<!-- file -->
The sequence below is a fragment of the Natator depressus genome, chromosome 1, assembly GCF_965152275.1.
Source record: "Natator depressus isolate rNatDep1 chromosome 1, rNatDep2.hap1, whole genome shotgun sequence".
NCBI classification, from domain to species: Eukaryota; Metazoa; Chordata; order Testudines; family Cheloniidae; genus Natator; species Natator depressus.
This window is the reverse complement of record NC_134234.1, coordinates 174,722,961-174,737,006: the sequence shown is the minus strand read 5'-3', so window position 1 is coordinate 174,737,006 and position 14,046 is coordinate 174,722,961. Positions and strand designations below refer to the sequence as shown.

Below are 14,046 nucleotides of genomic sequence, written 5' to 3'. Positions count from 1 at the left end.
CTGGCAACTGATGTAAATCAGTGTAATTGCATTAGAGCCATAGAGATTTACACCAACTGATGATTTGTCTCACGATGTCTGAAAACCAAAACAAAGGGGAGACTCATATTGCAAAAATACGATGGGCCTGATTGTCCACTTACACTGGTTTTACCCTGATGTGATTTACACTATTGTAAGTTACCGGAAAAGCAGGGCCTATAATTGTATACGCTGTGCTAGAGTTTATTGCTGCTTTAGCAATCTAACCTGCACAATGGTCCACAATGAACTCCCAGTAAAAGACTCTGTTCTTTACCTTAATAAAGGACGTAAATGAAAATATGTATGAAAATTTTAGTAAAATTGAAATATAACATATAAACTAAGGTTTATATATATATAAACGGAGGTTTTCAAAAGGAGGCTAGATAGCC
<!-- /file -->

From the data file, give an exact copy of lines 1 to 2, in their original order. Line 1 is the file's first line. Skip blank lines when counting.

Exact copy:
The sequence below is a fragment of the Natator depressus genome, chromosome 1, assembly GCF_965152275.1.
Source record: "Natator depressus isolate rNatDep1 chromosome 1, rNatDep2.hap1, whole genome shotgun sequence".